Their job shouldn’t just be about traveling to one house and then to another just so they can fix or build stuff. Once in a while, it would be beneficial for their mental and physical health to travel to one place and then to another just so they can enjoy the view. Everyone deserves some time off, and handymen aren’t machines; they’re part of “everyone.”

Coffee and Theater

Coffee and theater go well together even if you check out history. There’s also what they call café theatre, where people put on shows in a small café. It’s entertainment in a coffee shop, to be exact. Café theatres host different people with different shows, ranging from theatrical presentations to singing concerts. Improvisational theater is even encouraged.


Today, café theaters have become bigger—they now cater spoken poetry and hilarious shows too. People come for the coffee and get more in return. They go home with their stomachs filled and their minds and hearts satisfied.

the-north-cape-cafe-theaterCafé theaters offer more than just good coffee and good food—they also provide a place for amusement, fun, and relaxation. No wonder a lot of people are reading In-depth comparisons of coffee equipment in preparation for their own coffee shop in the near future!

Coffee and theater are a good combination for the heart and mind. They have mental benefits that can help you destress and enjoy a bit of downtime with a lot of laughter.

Even Starbucks knows how well coffee and theater go together since they’ve already announced that they’ll open their biggest coffee chain in New York City this year and will be serving “coffee as theater.” Now, we may not know what that exactly means, but if the place is a 20,000-square-foot roastery, then we know it’s going to be one hell of a coffee shop.


Coffee as theater may refer to coffee being served as if it’s the protagonist in a play, but whatever it is, it’s just proof that coffee and theater are a good pair. Not only do they make you feel good, but they also open up new opportunities for learning new knowledge and gaining new friends. You can never go wrong if you join coffee and theater. And that has already been proven and tested for years.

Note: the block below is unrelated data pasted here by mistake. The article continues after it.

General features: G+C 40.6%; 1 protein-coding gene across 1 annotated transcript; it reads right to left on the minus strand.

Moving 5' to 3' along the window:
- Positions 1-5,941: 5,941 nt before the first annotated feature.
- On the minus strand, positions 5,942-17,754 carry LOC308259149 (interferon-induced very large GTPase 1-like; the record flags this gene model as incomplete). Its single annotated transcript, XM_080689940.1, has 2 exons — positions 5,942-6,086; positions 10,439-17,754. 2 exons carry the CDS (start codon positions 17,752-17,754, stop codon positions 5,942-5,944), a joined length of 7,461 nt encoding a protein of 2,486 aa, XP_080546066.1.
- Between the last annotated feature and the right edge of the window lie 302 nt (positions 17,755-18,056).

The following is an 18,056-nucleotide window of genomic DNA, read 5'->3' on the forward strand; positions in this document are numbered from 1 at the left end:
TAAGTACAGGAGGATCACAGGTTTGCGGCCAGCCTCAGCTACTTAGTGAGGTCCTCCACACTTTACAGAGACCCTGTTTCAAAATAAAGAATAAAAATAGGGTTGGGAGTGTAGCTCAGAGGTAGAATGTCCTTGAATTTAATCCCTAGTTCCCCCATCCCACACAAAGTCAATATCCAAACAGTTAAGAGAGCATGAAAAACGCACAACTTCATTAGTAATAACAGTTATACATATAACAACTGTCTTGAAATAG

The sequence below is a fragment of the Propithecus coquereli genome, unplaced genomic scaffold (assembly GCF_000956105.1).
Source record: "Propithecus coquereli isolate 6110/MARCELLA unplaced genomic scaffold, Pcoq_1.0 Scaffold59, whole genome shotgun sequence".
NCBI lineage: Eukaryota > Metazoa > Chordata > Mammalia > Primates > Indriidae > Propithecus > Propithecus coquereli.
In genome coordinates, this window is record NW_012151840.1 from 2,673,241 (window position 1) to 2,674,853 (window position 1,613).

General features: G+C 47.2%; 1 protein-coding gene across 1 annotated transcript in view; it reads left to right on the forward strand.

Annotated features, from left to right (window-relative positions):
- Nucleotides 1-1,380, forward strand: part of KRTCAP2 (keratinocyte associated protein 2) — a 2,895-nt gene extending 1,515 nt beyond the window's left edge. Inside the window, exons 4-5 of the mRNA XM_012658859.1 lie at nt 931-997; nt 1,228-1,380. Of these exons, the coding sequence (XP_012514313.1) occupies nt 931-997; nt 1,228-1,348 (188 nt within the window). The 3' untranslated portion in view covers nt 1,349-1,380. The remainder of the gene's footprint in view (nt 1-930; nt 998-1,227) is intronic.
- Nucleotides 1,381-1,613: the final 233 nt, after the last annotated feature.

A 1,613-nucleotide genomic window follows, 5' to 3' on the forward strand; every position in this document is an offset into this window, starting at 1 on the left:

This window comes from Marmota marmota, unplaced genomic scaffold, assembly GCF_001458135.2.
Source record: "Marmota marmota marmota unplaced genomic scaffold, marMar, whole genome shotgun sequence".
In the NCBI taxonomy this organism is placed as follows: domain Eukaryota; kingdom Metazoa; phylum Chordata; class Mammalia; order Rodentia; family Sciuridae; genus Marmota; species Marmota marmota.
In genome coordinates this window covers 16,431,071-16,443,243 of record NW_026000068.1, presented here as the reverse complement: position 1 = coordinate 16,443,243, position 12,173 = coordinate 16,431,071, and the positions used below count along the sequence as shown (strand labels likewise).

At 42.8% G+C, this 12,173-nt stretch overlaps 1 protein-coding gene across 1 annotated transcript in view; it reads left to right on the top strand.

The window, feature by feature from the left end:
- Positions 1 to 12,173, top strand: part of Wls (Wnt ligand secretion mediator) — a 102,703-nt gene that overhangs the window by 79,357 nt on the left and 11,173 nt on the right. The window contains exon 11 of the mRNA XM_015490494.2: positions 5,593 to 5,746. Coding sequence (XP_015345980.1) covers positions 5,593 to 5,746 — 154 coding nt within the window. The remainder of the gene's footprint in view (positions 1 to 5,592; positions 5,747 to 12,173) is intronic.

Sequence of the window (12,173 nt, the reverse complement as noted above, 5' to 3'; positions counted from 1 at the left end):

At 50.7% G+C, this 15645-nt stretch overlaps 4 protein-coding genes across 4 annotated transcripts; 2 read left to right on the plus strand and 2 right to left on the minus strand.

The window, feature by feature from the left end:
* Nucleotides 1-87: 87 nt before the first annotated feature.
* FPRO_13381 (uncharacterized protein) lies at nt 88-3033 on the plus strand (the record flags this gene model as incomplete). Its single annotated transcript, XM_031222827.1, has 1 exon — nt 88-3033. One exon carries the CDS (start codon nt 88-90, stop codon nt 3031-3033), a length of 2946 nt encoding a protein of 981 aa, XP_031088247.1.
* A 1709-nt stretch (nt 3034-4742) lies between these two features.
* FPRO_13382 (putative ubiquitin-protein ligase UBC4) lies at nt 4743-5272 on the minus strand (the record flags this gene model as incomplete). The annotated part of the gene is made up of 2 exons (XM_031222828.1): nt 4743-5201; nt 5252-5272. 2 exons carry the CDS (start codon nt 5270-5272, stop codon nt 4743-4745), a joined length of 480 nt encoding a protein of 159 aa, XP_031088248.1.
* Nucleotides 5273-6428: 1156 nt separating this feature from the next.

Planning a Trip to Japan


Planning a trip to Japan for the first time can be overwhelming. There are simply so many destinations, attractions, and things to do that you will want to explore. But unless you are thinking of staying indefinitely, you have to squeeze in as much as you can in the time you are there. Here are some things worth doing if to make the most of your adventures in Japan.

1. Consider exploring the Golden Triangle of Japan — a journey that you can start from Tokyo to Kyoto to Nara and back. Or you can go for the Tokyo-Kyoto-Osaka route and see some of these cities’ iconic landmarks and attractions.

2. If you have long distance train trips on your itinerary, make sure to buy the Japan Rail Pass (JR Pass) before you leave. The JR Pass is the cheapest way you can travel long distances by train when in the country and can only be purchased outside the country. You can choose from the 7-day, 14-day, and 21-day options to enjoy the unlimited rides on JR trains during your trip.

3. Book your accommodation in advance. This not only helps you choose the accommodation that best fits your requirements and budget. It also prevents the unnecessary trouble of looking for a suitable place to stay at the last minute.

4. Enjoy the Japanese culinary cuisine and culture. Taste as many of the must-try dishes as you can by eating local foods. Get your fill of sushi, soba, gyoza, ramen, okonomiyaki, and so much more. And discover the wide array of traditional sweets as well as the many unique and quirky flavors of Japanese Kit Kats among others.